ARNOLDO GARCÍA: Unfortunately, we weren’t surprised, because the government has been increasing or building the infrastructure of a plan called Operation Endgame, which consists of creating the facilities and the policing to — their ideal is, for every immigrant that’s detained, one would be deported. And this includes the increasing of jail beds exclusively for undocumented immigrants who are deportable and also the doubling of the Border Patrol on the US-Mexico border and the tripling of Immigration and Customs Enforcement police in the interior, and, on top of that, like what’s happened in Arizona, federal programs that allow police to collaborate with immigration law enforcement. So when you have this type of operation, right, this type of strategy and policies to criminalize immigrants and to deport them, then you are going to have increases that we’ve been seeing. And it’s not so much Obama as it’s presently as part of a compact that exists among Republicans and Democrats and also a plan, an operative plan that they’ve been implementing at least since 2003.
AMY GOODMAN: We’re talking to Arnoldo García, program director of the Immigrant Justice & Rights Program at the National Network for Immigrant and Refugee Rights; Laura Carlsen on the phone with us from Mexico City; as Victor Clark Alfaro is also joining us from Tijuana. Juan?
JUAN GONZALEZ: Victor Clark, in terms of the impact on the northern cities of Mexico, of these continued mass deportations and the militarization of the border, what’s been the result on the other side?
VICTOR CLARK ALFARO: Well, in the case of deportations, at least in Tijuana, where we have the majority of the deportations along the border, there are three different kinds of migrants who are being sent to our borders. There are 400 Mexicans being deported per day in Tijuana. And of those, 30 percent are Mexicans that belong to gangs or come from prisons. Other 30 percent are Mexicans who were living on the US side for long periods of time — twenty years, thirty years. And the other 30 percent are Mexicans who just crossed yesterday or a week ago or days ago.
But in the case of the first group, the ones who come from prisons and from — and they belong to gangs, they don’t have — when they are deported to our border, nobody is going to hire them. They don’t have any opportunity to work, because the way they look, the way they speak. And what we have observed is that they are becoming the labor reserve for the organized crime, because they have all the abilities. They speak English. They know the business of drugs. They know how to use arms. They have contact on the US side. They are reorganizing themselves on the Mexican side in gangs that we haven’t seen in the past. They have a way to communicate themselves that we haven’t heard in the past. And the lack of opportunities for this sector, and specifically of migrants being deported to our cities, they are becoming the labor reserve, and the organized crime are hiring them as hit men, are hiring them to sell drugs on the streets.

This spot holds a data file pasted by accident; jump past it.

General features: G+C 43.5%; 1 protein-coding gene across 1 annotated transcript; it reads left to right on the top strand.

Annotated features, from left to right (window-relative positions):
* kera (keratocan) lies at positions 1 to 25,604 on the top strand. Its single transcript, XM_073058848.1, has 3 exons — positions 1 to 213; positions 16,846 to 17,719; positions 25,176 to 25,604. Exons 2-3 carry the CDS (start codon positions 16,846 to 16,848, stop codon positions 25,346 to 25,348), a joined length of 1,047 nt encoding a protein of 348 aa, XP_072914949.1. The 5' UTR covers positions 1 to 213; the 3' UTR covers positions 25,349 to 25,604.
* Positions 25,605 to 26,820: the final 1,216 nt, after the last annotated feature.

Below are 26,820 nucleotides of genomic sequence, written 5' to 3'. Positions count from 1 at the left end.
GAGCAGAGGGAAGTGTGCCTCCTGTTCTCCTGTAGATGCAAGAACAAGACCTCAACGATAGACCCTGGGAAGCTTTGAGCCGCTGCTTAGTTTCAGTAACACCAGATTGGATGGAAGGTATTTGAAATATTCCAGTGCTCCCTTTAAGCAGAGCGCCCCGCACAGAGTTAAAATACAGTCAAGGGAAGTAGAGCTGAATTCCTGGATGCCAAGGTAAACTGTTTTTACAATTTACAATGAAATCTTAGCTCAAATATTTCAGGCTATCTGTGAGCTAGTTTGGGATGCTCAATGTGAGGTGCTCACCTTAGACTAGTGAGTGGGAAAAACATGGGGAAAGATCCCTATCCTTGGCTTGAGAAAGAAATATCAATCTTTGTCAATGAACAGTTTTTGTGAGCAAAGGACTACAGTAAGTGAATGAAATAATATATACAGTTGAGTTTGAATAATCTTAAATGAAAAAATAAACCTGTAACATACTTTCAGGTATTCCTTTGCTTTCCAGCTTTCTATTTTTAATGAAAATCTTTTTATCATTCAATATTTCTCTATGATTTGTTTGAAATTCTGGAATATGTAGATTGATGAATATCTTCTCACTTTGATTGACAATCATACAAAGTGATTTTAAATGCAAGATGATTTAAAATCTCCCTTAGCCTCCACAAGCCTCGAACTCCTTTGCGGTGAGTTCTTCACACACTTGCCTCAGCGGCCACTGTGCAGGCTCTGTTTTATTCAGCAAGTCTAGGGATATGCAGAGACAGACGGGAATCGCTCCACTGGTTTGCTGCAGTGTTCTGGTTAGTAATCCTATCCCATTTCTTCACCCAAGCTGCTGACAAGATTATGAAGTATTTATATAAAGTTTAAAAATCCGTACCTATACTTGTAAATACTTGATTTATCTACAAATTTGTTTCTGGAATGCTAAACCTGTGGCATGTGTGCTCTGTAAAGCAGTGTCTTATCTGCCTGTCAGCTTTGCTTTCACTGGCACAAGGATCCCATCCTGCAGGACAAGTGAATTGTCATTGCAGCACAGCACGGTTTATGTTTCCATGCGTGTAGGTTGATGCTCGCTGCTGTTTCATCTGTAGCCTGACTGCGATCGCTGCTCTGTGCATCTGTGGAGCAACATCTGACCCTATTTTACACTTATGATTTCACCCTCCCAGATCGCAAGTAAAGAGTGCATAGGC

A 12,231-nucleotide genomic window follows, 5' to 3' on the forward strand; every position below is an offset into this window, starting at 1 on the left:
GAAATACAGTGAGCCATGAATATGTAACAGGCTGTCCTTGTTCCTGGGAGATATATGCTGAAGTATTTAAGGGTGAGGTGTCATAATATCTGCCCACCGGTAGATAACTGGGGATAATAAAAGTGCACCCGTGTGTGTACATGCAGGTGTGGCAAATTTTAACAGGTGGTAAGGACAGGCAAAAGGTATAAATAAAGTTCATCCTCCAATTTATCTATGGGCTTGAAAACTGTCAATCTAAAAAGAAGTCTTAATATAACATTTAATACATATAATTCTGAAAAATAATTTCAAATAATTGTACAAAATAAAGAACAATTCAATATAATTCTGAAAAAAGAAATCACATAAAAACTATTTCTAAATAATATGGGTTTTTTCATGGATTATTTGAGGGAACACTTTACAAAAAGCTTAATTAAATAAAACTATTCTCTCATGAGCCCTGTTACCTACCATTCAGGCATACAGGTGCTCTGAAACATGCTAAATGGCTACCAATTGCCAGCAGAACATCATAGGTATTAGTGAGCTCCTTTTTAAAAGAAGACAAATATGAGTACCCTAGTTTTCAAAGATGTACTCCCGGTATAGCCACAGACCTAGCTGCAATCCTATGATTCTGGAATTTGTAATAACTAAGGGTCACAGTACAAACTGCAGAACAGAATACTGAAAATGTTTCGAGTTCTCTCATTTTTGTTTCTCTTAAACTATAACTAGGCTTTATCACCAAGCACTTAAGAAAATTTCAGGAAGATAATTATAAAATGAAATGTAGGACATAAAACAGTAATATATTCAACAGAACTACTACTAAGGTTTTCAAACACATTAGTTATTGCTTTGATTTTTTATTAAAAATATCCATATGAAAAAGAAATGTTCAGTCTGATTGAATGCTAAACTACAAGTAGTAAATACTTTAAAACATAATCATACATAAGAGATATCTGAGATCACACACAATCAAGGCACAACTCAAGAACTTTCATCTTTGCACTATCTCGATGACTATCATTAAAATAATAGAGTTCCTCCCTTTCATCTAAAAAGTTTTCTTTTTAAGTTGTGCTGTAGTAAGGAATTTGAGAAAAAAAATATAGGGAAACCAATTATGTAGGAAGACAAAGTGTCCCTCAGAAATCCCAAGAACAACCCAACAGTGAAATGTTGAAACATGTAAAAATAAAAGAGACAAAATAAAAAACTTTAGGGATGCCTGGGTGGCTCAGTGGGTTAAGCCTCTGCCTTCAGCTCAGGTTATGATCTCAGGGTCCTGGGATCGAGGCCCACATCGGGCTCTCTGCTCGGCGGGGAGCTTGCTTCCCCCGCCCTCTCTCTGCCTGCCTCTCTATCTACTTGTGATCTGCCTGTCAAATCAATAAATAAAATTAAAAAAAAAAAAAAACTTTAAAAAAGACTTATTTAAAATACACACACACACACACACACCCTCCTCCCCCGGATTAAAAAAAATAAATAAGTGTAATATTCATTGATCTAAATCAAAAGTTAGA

And in the case migrants who are crossing to the US side, we estimated that around 90 percent of them close together with human smugglers. And probably we will see in the near future an increased prices in the rates of human smuggler. Probably human smugglers are going to try to find new states to cross to the US side, new parts, new areas to cross to the US side. If Arizona, until recently, was — or is the most important area to cross to the US side, probably with this process of militarization and increased technology and all these things, probably coyotes are going to try to find new states, probably New Mexico or return to California in large numbers. So we are going to see a change in the extreme of migrants. And also, because the migrants hear what is going on on the border and news of the unemployment and lack of opportunities in what used to be the American Dream, probably we will see a diminishing number of migrants trying to cross to the US side.
AMY GOODMAN: I wanted to go back to Laura Carlsen in Mexico City to ask about an issue that might well be related to this. It’s the decision in the last few days of Colombia’s Constitutional Court that suspended a deal giving US military access to at least seven Colombian bases. On Tuesday, the court ruled the deal is unconstitutional and ordered the Colombian government to submit it to lawmakers for approval. In addition to opening the bases to the US military, Colombia also agreed to allow up to 800 US troops and 600 military contractors and granting them diplomatic immunity, the deal coming under wide criticism in Latin America from countries like Brazil and Bolivia, Ecuador and Venezuela, as well as several human rights groups. Explain what’s happened here.